Cerberus Plans to Create a Real Estate Giant by Acquiring Altamira & Solvia

10 November 2018 – Expansión

Cerberus is increasing its commitment to the Spanish real estate market. The US fund is the favourite candidate to take over the reins at Altamira, the manager of property loans and foreclosed real estate assets currently owned by Apollo and Santander. Moreover, Cerberus is battling it out with the fund Lindorff (now Intrum) and other investors to purchase Solvia.

As Expansión revealed on 8 October, Apollo renewed its contract with the investment bank Goldman Sachs at the beginning of the summer and distributed the teaser (the sales document containing a general description) to potential interested parties to dispose of this asset for between €500 million and €600 million. Although it is not alone in the process, Cerberus is the candidate that has the best chance of acquiring that company.

But Cerberus is not going to settle for that asset only. Financial sources assure that the US fund is also bidding for Solvia, in a process in which it is also competing with Lindorff. The CEO of Sabadell, Jaume Guardiola, noted, during the presentation of the results on 26 October, the “good appetite” in the market for Solvia, “whose sale will close “soon”. He whereby confirmed the sale of Solvia Servicios Inmobiliarios (SSI) and Solvia Desarrollos Inmobiliarios (SDI). For the sale of SSI, in which it is being advised by Alantra, the bank hopes to receive up to €400 million.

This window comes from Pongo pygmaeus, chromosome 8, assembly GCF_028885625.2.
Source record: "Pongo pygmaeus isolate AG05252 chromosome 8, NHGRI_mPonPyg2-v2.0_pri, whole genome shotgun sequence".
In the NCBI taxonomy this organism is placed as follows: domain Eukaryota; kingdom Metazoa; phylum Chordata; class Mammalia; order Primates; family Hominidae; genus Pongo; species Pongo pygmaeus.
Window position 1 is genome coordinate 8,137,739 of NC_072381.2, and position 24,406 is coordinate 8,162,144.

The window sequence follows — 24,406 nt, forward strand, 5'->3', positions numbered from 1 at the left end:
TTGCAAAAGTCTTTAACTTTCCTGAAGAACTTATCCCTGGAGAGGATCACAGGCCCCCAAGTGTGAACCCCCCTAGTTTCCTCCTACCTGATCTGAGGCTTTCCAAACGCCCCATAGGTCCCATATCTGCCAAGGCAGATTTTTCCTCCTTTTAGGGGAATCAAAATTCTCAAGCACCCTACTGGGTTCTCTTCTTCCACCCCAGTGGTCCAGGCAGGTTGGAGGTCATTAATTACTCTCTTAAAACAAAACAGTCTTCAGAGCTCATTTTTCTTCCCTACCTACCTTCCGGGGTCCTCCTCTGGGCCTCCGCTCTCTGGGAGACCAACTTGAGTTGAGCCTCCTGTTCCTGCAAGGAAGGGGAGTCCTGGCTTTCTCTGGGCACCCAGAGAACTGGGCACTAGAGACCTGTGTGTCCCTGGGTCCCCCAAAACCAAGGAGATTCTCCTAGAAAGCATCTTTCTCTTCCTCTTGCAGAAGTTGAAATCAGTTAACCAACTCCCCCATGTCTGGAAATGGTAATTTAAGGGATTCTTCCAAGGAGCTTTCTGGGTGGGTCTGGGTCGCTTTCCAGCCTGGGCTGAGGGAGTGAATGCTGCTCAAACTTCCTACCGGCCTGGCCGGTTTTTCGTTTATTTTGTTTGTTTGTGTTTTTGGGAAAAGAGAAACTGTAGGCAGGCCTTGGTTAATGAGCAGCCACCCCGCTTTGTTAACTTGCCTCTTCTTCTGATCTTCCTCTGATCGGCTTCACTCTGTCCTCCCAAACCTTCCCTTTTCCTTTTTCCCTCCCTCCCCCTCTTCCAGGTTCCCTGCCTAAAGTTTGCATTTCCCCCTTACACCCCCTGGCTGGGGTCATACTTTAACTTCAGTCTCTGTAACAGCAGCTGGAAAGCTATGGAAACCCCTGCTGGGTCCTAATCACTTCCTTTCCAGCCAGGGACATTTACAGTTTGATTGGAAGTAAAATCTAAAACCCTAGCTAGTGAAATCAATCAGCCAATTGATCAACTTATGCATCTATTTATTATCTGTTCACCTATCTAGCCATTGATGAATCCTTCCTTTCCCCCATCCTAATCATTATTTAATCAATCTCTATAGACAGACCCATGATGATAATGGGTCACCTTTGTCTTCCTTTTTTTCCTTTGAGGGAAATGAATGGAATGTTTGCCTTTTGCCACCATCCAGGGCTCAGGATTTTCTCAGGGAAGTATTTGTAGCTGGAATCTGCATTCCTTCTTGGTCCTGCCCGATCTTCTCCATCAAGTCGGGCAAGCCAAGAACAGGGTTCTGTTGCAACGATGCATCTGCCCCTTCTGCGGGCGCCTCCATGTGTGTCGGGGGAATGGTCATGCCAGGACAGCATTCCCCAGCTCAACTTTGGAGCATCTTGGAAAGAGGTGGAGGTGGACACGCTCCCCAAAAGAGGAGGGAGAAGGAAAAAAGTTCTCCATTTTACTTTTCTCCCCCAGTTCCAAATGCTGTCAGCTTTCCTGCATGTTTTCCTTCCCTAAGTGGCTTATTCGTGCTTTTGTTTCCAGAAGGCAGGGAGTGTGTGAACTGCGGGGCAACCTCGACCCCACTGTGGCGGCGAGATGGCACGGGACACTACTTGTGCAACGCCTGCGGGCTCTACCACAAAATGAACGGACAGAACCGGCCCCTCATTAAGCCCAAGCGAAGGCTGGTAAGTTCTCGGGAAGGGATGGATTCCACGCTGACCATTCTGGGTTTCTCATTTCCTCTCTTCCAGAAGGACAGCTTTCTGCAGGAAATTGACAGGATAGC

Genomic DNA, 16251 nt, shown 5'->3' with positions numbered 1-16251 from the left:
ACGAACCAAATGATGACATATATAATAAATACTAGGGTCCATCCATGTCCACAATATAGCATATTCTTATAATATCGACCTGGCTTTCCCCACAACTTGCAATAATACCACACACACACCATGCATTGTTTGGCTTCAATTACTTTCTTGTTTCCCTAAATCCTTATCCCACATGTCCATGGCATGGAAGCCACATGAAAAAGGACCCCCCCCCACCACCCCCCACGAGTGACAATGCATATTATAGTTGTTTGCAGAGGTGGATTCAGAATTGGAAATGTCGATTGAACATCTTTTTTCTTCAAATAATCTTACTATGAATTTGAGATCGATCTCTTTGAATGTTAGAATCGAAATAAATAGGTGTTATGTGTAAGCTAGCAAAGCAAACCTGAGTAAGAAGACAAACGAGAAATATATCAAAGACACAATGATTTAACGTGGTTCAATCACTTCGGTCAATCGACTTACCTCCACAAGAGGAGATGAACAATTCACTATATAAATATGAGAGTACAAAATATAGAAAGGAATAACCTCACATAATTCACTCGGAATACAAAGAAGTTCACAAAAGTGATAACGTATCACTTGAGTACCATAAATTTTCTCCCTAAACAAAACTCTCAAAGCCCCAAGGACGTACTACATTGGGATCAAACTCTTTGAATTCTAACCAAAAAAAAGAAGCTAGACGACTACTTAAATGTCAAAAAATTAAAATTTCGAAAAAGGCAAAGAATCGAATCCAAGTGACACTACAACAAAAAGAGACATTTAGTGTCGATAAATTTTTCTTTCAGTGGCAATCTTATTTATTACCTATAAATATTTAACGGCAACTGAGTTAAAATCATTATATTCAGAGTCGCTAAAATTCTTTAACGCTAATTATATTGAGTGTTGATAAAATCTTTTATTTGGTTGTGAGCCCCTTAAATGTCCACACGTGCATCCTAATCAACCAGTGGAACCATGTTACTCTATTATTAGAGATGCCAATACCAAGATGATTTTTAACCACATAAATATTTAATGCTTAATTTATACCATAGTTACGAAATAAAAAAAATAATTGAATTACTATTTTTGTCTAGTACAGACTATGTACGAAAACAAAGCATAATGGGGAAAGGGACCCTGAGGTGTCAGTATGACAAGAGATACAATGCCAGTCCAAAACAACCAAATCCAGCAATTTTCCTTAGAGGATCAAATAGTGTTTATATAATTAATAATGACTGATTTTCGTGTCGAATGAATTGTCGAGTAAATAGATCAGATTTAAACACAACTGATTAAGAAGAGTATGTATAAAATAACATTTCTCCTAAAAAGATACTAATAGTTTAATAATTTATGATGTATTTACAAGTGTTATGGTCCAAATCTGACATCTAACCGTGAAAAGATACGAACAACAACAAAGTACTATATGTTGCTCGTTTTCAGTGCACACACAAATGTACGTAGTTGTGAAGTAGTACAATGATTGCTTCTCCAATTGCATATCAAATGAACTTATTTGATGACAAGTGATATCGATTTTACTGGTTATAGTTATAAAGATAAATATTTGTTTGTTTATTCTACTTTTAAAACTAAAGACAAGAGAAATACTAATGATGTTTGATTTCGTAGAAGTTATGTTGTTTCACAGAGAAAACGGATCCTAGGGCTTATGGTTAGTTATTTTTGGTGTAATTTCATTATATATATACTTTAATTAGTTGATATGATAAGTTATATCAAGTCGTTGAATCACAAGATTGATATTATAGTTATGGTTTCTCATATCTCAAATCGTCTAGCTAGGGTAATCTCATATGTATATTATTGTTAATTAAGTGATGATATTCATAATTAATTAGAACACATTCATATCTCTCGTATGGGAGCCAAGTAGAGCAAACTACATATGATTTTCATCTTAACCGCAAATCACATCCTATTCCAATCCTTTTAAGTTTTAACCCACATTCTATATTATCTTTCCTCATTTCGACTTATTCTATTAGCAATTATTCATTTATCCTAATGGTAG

Concentration of the market

If Cerberus ends up being the winner of both processes, it will become the clear leader of the servicer sector and a proponent of concentration between the servicers. These companies, created from the former real estate subsidiaries of the banks, have become some of the stars of the new real estate cycle.

Currently, almost all of the assets under management of the banks are in the hands of a few companies such as Altamira, Servihabitat, Haya Real Estate, Aliseda, Anticipa, Solvia and Divarian (previously Anida). These firms are mainly responsible for the management and recovery of debt and transformation of loan obligations into foreclosed real estate assets, as well as the sale and rental of assets.

If Cerberus ends up taking control of Altamira and Solvia, it will control almost 65% of the market for servicers, which will allow it to mark a differentiation in its strategy. Currently, the US fund controls Haya Real Estate, one of the large servicers with €40 billion in assets under management. Moreover, it took over the reins at Anida, which was in the hands of BBVA, and which manages €13 billion.

If it adds Altamira and Solvia to its portfolio, the volume of assets under management will soar to €138.9 billion, with a market share in the servicer segment of 65%. According to numbers managed by the consultancy firm Axis, the other two dominant funds are Blackstone, with Anticipa and Aliseda (also from Santander) and LoneStar, which controls Servihabitat after purchasing that company from La Caixa in the summer.

Other assets

In addition to the servicers, Cerberus is also the owner of the property developer Inmoglacier; the online estate agency between individuals Housell; and the debt recovery company Gescobro (…).

Original story: Expansión (by R.Arroyo and D.Badía)

Translation: Carmel Drake

Popular’s New RE Company Will By Publicly Listed From Day 1

16 September 2016 – Expansión